For those with an interest in how the UN Council deals with criticism – in this case of China – should follow the debate on the UN webcast (or see the video on demand later)  [http://webtv.un.org/live-now/watch/25th-regular-session-of-the-human-rights-council/2178978642001/#]. What happened in short is that during the debate on the adoption of China’s UPR report on 20 March, the International Service of Human Rights (ISHR) called for a few moments of silence to remember Cao Shunli, the human rights defender who recently died in detention (see references below). China then invoked a point of order saying that speakers should make general statements and that did not include asking for silence. During a long procedural debate many views were expressed – mostly supportive of China – but some others clearly stating that freedom of speech included the right not to speak. The interpretation of the rules of procedure then seemed to lead to the conclusion that the UPR (Universal Periodic Review) should not be ‘politicized”….and that from the eminently political entities called Governments! Sensing that a majority would support it, China insisted on a ruling by the Chairman that this kind of intervention needs to be ruled out for the future. The big majority of States, fearing a ‘precedent-setting’, rejected even the compromise proposal by the Chair to discuss the issue further in the Bureau (at a later time) with a vote of 20 against 13 (and 12 abstentions). The World Organisation Against Torture (OMCT), the second NGO to get the floor, then continued the request for a minute of silence for Cao Shunli. This was of course again interrupted. So, the Council ended up supporting China’s tough stance, in spite of several other NGOs and a few countries coming out with strong support for the moment of silence.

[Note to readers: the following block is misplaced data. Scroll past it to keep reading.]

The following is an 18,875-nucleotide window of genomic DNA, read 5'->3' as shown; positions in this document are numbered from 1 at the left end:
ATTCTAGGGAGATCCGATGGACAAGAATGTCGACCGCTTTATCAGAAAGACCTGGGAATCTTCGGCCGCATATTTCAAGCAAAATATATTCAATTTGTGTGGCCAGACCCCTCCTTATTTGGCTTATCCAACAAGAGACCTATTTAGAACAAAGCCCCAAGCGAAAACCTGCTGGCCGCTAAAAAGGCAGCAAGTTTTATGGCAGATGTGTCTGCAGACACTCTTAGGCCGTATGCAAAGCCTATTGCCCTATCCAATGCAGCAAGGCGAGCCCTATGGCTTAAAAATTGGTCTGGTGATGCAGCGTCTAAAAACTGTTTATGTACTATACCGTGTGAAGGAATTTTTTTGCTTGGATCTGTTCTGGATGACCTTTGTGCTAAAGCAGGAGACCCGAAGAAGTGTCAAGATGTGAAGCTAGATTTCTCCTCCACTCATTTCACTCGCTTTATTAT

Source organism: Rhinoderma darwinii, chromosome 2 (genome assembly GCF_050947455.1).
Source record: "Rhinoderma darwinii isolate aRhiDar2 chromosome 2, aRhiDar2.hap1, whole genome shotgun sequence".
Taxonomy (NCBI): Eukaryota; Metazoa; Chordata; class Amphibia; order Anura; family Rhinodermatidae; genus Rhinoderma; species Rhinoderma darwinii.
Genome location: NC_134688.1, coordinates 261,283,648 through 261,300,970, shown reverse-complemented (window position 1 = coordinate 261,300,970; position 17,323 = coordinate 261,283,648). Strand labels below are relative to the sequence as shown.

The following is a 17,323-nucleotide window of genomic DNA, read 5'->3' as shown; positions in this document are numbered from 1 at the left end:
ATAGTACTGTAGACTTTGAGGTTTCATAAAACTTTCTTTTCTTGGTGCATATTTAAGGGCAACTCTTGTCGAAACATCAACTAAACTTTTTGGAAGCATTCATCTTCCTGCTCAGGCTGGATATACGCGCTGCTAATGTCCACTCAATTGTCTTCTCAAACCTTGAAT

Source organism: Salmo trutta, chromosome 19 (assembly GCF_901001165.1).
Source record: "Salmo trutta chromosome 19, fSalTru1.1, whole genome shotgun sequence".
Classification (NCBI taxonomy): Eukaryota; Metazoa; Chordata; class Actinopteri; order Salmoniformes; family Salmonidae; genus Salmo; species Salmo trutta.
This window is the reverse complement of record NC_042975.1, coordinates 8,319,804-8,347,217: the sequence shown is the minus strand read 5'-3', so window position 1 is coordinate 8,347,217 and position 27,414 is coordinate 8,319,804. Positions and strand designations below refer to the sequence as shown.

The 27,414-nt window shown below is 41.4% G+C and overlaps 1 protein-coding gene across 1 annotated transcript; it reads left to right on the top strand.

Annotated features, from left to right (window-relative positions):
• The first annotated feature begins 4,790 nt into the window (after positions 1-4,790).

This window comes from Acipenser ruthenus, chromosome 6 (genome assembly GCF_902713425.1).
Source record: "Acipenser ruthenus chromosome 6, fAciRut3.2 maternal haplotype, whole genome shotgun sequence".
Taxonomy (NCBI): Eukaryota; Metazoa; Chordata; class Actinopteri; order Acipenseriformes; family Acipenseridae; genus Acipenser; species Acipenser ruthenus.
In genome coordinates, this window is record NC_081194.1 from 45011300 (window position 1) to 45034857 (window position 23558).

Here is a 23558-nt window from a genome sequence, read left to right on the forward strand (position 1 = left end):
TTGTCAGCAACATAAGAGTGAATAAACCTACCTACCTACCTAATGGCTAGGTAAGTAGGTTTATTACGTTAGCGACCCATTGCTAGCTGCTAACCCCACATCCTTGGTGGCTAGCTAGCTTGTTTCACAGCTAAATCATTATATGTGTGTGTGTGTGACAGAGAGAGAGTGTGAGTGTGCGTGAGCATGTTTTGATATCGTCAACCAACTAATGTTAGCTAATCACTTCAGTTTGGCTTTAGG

When the FIDH then let one its member organisations (including the Campaign Against Tibet) speak on its behalf, the Chinese delegation (perhaps emboldened by its earlier success) decided to interrupt again asking that the FIDH only identifies itself and not its members. This led to another procedural debate on whether NGOs with consultative status are allowed to mention other NGOs that have no such status (a standing practice I should add, which was established far back in the 80s when Argentina tried – in vain – to stop the ICJ from letting an Argentinian lawyer, Emilio Mignone, to speak about the disappearance of his own daughter).

Perhaps there will be further debate on these procedural aspects, but it is unlikely that the UPR comes out of this as a serious innovation in dealing with human rights violations.

https://thoolen.wordpress.com/2014/03/15/what-will-chinese-authorities-have-to-say-about-cao-shunlis-death/

Read the rest of this entry »